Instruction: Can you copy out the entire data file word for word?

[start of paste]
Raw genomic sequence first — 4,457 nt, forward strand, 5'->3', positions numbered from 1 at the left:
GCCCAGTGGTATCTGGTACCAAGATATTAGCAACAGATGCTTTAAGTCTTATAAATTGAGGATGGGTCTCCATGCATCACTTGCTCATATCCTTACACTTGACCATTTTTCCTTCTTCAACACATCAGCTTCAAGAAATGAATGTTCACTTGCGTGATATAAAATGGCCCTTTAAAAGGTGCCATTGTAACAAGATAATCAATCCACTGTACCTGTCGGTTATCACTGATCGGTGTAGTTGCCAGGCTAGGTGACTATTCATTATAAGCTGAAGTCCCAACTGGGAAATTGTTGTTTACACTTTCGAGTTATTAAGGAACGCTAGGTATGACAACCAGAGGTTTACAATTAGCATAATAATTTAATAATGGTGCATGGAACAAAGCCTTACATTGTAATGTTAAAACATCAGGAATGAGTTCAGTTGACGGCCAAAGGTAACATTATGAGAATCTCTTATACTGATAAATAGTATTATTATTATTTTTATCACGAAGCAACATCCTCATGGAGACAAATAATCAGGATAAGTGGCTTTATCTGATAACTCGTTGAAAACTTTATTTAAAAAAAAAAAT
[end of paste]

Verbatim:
Raw genomic sequence first — 4,457 nt, forward strand, 5'->3', positions numbered from 1 at the left:
GCCCAGTGGTATCTGGTACCAAGATATTAGCAACAGATGCTTTAAGTCTTATAAATTGAGGATGGGTCTCCATGCATCACTTGCTCATATCCTTACACTTGACCATTTTTCCTTCTTCAACACATCAGCTTCAAGAAATGAATGTTCACTTGCGTGATATAAAATGGCCCTTTAAAAGGTGCCATTGTAACAAGATAATCAATCCACTGTACCTGTCGGTTATCACTGATCGGTGTAGTTGCCAGGCTAGGTGACTATTCATTATAAGCTGAAGTCCCAACTGGGAAATTGTTGTTTACACTTTCGAGTTATTAAGGAACGCTAGGTATGACAACCAGAGGTTTACAATTAGCATAATAATTTAATAATGGTGCATGGAACAAAGCCTTACATTGTAATGTTAAAACATCAGGAATGAGTTCAGTTGACGGCCAAAGGTAACATTATGAGAATCTCTTATACTGATAAATAGTATTATTATTATTTTTATCACGAAGCAACATCCTCATGGAGACAAATAATCAGGATAAGTGGCTTTATCTGATAACTCGTTGAAAACTTTATTTAAAAAAAAAAAT